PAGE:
Director/Writer Christopher Pinero spoke to The Natural Aristocrat about elements of his life making it to ‘A Dark Place’ and finishing the film in 12 days.
This interview contains spoilers for the film A Dark Place.
The Natural Aristocrat [Nir Regev]: You wrote and directed A Dark Place. I was looking at your Instagram earlier and I didn’t realize you dated the leading lady [Jazlyn Yoder]. So, is this a scenario that’s run through your mind before when you were writing the script? I mean, outside of the murder suicide, of course! (laughs)
Christopher Pinero: (laughs) Yeah, yeah I have to say sometimes when she asks me to pick up after myself when I leave my clothes on the floor! (laughs)
I was wondering about the ending with Shawn [Jay Eftimoski] when he’s sitting in a suit and about to go to jail for three years. Did he admit to being an accomplice or was it that the police found the drugs at the house?
He didn’t admit it. It was a combination of both because he was the one that found the bag and he had his hands all over the hammer and the bag. He wanted to basically absolve his friend Cameron [Christopher Donnellon] of any wrongdoing because Cameron didn’t want anything to do with it from the beginning. So it’s a combination of Shawn admitting to being an accomplice and also the drugs being found.
I like the way you shot the movie, where the plot played itself out kind of in reverse. It seemed inspired by Memento. Was that one of the films that had an impact on you as a Director?
Oh yeah, absolutely! It’s definitely one of them. I love Christopher Nolan and I love how he did Batman Begins where he cuts back and forth past the present. I’m also a huge fan of Manchester by the Sea and I like how they revealed certain pieces of information as the story went along.
When you were writing the script, were you always going to end with the suicide for Alex?
No, actually no, it went through many stages. There were so many different iterations. It was really hard for me to figure out a satisfying ending for all the characters involved. I wanted everyone to get what they deserve for better or for worse.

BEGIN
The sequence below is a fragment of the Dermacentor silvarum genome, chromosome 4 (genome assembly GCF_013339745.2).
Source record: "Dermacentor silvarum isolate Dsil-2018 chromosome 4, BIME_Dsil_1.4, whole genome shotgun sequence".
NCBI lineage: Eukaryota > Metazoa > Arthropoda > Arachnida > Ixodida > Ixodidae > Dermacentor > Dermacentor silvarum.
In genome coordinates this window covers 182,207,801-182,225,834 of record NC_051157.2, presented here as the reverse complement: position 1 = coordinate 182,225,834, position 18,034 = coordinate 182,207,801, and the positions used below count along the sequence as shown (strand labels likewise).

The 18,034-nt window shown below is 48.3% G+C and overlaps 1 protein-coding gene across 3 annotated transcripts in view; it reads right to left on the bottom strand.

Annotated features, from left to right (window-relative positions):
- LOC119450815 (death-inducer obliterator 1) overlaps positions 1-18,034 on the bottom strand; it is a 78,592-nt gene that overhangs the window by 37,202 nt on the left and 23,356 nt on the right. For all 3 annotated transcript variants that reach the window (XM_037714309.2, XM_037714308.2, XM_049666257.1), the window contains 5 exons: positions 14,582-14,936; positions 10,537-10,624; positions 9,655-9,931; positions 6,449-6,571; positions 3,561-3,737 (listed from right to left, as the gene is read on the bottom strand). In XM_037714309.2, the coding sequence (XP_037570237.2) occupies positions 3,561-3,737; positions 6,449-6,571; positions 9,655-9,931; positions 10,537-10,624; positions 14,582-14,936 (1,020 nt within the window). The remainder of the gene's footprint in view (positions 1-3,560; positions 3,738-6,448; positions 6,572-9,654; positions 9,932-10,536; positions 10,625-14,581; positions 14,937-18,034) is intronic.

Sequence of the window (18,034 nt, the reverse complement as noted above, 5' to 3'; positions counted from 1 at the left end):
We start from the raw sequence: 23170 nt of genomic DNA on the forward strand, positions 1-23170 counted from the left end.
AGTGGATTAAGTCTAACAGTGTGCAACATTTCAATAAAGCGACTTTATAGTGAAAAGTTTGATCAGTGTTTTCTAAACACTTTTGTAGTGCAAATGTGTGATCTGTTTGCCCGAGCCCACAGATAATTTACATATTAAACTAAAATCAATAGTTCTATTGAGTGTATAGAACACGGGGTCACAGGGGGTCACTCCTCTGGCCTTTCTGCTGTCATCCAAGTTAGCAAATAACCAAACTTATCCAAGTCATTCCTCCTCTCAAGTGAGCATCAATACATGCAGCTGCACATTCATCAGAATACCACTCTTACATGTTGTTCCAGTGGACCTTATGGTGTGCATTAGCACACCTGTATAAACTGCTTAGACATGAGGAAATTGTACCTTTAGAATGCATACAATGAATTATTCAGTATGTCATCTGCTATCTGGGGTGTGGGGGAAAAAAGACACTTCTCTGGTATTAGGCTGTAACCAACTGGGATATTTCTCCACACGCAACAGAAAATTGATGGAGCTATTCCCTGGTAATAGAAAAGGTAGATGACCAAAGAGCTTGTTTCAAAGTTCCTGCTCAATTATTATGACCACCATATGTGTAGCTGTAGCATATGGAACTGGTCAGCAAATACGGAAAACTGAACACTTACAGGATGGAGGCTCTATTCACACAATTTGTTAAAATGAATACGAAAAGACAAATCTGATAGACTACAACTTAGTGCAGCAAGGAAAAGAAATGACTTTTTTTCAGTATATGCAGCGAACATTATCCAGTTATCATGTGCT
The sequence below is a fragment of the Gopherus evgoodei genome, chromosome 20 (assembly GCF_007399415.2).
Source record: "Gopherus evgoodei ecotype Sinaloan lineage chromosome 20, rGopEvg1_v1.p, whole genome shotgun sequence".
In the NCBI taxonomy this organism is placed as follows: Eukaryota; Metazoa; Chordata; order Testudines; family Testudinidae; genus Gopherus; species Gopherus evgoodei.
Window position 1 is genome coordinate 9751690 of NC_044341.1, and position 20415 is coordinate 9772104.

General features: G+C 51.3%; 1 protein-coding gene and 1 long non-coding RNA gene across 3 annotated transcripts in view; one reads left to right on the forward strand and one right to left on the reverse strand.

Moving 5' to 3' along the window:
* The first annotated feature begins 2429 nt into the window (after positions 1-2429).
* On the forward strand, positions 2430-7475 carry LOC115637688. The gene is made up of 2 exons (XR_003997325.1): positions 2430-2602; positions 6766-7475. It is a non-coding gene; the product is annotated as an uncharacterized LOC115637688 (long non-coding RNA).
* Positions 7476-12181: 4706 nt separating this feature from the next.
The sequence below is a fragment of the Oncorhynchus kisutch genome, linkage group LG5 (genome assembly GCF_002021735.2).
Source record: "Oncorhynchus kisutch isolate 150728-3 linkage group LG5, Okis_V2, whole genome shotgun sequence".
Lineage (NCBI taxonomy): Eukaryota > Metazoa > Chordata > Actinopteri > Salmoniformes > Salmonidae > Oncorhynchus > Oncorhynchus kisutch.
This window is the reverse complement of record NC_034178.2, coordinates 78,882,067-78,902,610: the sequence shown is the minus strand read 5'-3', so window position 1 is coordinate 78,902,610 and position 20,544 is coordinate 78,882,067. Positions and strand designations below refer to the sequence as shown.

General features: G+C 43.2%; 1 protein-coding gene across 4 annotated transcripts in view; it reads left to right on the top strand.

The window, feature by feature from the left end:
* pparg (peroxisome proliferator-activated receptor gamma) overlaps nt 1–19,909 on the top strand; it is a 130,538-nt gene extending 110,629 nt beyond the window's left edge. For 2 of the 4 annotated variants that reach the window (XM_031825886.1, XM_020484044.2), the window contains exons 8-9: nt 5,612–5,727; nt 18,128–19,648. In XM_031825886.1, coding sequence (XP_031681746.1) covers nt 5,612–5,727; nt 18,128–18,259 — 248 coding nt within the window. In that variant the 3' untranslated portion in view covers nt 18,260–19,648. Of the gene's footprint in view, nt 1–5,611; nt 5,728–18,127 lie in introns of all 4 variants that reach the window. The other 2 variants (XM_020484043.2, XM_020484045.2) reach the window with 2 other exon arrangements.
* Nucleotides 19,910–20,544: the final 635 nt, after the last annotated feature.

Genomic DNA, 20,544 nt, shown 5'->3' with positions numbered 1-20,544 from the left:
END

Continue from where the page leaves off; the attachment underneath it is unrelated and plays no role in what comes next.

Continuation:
I sent the script to one of my friends who’s a professional script consultant. I said to him like, ‘Man, I can’t really crack this ending,’ and he read it a few times and was like, ‘Hey, this whole time he’s been on this self-destructive downward spiral. And what what happens when you’ve gone too far? You have to keep going.’ And that’s how his suicide came about.
I thought you really locked into something at the beginning of the movie when Alex went to job interviews and they were just so demoralizing. I thought that really set the whole namesake of the movie. Was that something you went through yourself ever or maybe your friends? That kind of empty feeling job interview.
Yes… Yes. It’s something that I went through when I first came back to L.A. cause I came to L.A. in ’08 for the first time and I had a job for a while. Then I left to go work back east again and when I came back for whatever reason I filled out out at least 60 applications and I didn’t get any interviews. Like none. That was just something that I went through and I was like ‘Man, what if this just another thing that this character’s going through?’ But the stakes are even higher for this character.
I knew Keith [Mike Miller] was gonna perish in the film because he’d been built up as such an arrogant, cocky character. What was the inspiration for him? I’m sure Mike Miller had a lot of playing him.
Oh yeah, and it’s funny because he’s a completely different person in real life. He’s so warm and so courteous, he’s like the complete opposite. Well, we were actually working on the character when I casted him. He said he used to work in Wall Street in New York and knew that whole scene. He knows this character! He’s seen this guy before in real life.
The film is based on different people that I’ve met over the years. I used to work at this hotel for a long time, I was a bartender there. You just get a feel for these types of guys. I wanted somebody that was completely opposite than what we had seen from Alex or the other characters.
Did you picture the whole universe when you did the original short film? Did the short film’s success bring on an investment to make it a full feature?
Definitely not the universe. I didn’t know that it would be expanded to something like this. It took me years actually after I wrote a draft. I needed more experience as a filmmaker and as a writer to really get it to where it needed to be. What you see, only happened within the last year of working on up to shooting the film.